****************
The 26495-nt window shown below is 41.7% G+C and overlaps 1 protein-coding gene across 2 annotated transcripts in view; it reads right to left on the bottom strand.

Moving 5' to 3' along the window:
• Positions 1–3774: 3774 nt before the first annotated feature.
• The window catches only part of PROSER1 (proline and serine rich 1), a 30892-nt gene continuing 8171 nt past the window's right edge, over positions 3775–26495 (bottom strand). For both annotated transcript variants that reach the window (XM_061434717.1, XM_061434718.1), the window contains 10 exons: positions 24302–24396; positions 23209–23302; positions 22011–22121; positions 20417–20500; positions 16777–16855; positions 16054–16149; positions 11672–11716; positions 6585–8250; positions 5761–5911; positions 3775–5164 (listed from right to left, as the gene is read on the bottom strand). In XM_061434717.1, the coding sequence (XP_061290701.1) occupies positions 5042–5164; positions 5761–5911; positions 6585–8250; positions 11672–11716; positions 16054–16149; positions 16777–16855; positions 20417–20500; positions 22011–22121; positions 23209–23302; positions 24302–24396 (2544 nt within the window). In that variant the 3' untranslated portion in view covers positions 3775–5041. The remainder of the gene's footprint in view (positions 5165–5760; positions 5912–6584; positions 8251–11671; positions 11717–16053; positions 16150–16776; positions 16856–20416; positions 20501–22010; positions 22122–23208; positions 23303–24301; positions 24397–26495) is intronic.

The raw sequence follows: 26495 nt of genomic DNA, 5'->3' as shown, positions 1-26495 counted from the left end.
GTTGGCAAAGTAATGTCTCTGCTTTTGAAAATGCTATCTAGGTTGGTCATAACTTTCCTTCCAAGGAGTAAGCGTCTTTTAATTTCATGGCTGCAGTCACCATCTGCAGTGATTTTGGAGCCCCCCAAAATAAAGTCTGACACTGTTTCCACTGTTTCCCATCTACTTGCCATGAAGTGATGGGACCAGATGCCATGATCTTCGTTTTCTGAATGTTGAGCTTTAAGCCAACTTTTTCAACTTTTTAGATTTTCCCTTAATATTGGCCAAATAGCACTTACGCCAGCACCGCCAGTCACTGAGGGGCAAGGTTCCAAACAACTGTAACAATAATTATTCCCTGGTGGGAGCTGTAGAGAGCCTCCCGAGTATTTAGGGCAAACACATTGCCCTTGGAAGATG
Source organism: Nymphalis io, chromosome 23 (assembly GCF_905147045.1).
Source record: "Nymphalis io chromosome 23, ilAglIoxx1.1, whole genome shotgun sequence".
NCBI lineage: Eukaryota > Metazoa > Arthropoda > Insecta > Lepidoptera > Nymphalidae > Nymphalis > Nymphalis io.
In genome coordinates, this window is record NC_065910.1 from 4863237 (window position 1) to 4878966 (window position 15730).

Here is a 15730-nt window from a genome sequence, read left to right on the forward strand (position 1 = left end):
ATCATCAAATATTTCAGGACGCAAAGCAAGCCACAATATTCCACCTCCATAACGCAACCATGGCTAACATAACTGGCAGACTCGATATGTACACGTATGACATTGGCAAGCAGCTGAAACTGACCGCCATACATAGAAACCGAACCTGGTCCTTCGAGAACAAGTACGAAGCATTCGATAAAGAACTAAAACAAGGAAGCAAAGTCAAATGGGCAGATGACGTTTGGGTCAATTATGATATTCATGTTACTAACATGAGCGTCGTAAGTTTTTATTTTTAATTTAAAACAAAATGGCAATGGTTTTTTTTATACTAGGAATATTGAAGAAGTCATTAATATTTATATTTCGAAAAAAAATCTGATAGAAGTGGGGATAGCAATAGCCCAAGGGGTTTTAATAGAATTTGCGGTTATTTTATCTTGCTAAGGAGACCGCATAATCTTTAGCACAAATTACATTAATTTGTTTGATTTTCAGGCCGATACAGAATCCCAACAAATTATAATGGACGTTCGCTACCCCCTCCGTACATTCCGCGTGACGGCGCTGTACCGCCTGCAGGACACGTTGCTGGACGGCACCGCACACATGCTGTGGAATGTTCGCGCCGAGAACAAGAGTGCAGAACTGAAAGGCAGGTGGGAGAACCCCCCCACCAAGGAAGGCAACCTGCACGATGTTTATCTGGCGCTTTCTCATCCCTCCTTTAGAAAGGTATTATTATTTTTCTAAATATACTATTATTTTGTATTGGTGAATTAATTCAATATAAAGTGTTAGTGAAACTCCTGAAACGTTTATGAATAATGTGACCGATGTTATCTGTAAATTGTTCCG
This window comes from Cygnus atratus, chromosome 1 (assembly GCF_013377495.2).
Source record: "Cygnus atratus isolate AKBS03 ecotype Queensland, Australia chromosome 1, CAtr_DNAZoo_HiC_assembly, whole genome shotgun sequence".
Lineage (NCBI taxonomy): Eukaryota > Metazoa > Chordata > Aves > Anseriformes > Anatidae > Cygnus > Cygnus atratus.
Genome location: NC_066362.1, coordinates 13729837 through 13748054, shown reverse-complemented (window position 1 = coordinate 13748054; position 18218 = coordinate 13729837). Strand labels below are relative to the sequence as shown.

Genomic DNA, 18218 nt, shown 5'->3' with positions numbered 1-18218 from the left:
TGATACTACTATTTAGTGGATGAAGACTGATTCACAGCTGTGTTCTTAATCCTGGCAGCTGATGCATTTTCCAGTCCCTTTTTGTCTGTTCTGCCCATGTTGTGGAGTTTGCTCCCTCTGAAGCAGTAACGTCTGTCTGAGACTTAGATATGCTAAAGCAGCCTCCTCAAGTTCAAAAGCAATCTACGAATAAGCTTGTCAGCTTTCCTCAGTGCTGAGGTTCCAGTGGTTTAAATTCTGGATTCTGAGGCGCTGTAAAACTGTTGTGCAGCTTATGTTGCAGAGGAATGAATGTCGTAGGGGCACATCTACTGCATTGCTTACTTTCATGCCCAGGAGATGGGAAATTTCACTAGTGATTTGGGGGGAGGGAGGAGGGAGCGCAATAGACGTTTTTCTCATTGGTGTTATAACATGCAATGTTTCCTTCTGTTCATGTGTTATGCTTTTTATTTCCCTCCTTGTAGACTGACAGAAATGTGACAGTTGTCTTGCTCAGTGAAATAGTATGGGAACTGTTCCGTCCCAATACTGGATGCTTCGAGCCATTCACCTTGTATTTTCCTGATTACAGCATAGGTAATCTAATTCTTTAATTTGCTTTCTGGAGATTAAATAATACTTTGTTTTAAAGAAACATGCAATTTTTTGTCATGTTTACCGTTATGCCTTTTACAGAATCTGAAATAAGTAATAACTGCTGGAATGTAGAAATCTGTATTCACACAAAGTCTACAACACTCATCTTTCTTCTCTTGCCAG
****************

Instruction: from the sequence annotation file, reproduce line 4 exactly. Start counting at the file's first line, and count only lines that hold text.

• The window catches only part of PROSER1 (proline and serine rich 1), a 30892-nt gene continuing 8171 nt past the window's right edge, over positions 3775–26495 (bottom strand). For both annotated transcript variants that reach the window (XM_061434717.1, XM_061434718.1), the window contains 10 exons: positions 24302–24396; positions 23209–23302; positions 22011–22121; positions 20417–20500; positions 16777–16855; positions 16054–16149; positions 11672–11716; positions 6585–8250; positions 5761–5911; positions 3775–5164 (listed from right to left, as the gene is read on the bottom strand). In XM_061434717.1, the coding sequence (XP_061290701.1) occupies positions 5042–5164; positions 5761–5911; positions 6585–8250; positions 11672–11716; positions 16054–16149; positions 16777–16855; positions 20417–20500; positions 22011–22121; positions 23209–23302; positions 24302–24396 (2544 nt within the window). In that variant the 3' untranslated portion in view covers positions 3775–5041. The remainder of the gene's footprint in view (positions 5165–5760; positions 5912–6584; positions 8251–11671; positions 11717–16053; positions 16150–16776; positions 16856–20416; positions 20501–22010; positions 22122–23208; positions 23303–24301; positions 24397–26495) is intronic.